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The Man in the Iron Mask by Alexandre Dumas père
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"Yes."

"Very ill?"

The young man gave Aramis a piercing glance, and answered, "I thank
you." After a moment's silence, "I have seen you before," he continued.
Aramis bowed.

Doubtless the scrutiny the prisoner had just made of the cold, crafty,
and imperious character stamped upon the features of the bishop of Vannes
was little reassuring to one in his situation, for he added, "I am
better."

"And so?" said Aramis.

"Why, then - being better, I have no longer the same need of a confessor,
I think."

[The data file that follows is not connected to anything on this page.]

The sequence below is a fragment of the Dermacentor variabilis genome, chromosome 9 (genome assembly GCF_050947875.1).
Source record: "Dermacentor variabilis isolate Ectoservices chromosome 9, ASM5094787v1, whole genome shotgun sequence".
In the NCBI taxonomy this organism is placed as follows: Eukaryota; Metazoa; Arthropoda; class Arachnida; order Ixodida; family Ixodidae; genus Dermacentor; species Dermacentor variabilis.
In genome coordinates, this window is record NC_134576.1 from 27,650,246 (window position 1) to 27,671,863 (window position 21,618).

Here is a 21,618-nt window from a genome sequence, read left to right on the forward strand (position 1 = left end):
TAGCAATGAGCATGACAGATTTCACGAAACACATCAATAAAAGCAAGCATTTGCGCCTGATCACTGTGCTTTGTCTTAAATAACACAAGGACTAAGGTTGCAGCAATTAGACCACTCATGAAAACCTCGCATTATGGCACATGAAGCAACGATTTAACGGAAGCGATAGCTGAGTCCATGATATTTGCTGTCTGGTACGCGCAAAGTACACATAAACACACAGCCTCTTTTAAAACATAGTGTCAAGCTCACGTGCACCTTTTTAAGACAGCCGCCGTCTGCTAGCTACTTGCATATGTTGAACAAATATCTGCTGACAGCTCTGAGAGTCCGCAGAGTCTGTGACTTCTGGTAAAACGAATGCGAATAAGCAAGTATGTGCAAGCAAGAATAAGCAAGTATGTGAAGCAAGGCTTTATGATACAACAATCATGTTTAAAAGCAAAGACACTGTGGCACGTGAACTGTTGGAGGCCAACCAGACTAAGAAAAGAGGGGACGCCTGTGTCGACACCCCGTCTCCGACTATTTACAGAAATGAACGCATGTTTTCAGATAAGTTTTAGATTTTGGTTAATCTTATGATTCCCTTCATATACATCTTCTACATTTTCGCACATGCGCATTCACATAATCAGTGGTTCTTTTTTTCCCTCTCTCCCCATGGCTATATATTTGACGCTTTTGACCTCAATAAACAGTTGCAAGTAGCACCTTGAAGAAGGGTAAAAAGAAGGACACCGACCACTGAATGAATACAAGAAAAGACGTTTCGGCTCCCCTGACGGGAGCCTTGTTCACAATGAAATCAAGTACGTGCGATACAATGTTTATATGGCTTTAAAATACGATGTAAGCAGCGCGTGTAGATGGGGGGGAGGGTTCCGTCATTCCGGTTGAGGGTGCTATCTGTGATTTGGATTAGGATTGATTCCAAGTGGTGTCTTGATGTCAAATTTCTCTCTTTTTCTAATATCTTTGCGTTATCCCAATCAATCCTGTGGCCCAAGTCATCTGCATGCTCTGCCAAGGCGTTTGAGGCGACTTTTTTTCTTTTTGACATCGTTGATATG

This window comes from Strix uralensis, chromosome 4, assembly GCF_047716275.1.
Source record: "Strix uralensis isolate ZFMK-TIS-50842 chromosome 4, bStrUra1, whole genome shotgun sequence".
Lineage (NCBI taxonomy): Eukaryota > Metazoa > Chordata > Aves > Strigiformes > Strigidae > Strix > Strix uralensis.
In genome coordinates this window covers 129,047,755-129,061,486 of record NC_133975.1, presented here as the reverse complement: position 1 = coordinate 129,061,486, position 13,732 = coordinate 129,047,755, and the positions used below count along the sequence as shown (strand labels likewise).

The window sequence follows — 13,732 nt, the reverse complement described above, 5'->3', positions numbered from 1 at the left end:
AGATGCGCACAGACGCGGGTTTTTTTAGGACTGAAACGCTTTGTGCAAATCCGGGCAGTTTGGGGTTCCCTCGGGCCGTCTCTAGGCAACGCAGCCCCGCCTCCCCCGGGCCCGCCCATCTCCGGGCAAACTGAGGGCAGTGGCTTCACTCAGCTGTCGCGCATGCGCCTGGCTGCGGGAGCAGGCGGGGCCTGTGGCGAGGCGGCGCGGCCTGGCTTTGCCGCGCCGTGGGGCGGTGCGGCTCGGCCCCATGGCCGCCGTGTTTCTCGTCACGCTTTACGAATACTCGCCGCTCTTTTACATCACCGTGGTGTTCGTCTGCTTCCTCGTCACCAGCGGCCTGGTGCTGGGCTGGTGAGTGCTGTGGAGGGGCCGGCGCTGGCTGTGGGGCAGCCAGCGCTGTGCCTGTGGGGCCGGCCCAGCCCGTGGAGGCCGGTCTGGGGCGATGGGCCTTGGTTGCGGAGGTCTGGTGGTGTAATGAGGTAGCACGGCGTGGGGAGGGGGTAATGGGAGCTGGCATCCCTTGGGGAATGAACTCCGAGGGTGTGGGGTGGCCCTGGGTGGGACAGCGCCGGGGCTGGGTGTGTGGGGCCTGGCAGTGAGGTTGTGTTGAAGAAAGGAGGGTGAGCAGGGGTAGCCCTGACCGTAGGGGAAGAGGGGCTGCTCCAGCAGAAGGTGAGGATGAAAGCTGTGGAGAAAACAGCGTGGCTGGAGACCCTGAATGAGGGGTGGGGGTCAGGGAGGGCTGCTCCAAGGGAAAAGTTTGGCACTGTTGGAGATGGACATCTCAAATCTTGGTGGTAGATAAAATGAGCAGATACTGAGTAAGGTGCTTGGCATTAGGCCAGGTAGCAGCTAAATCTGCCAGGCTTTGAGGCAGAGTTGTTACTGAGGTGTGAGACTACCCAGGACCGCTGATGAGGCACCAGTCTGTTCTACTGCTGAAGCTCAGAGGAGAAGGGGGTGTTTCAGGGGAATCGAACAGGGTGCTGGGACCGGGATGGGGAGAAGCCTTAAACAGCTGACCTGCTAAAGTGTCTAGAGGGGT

"Not even of the hair-cloth, which the note you found in your bread
informed you of?"

The young man started; but before he had either assented or denied,
Aramis continued, "Not even of the ecclesiastic from whom you were to
hear an important revelation?"

"If it be so," said the young man, sinking again on his pillow, "it is
different; I am listening."

Aramis then looked at him more closely, and was struck with the easy
majesty of his mien, one which can never be acquired unless Heaven has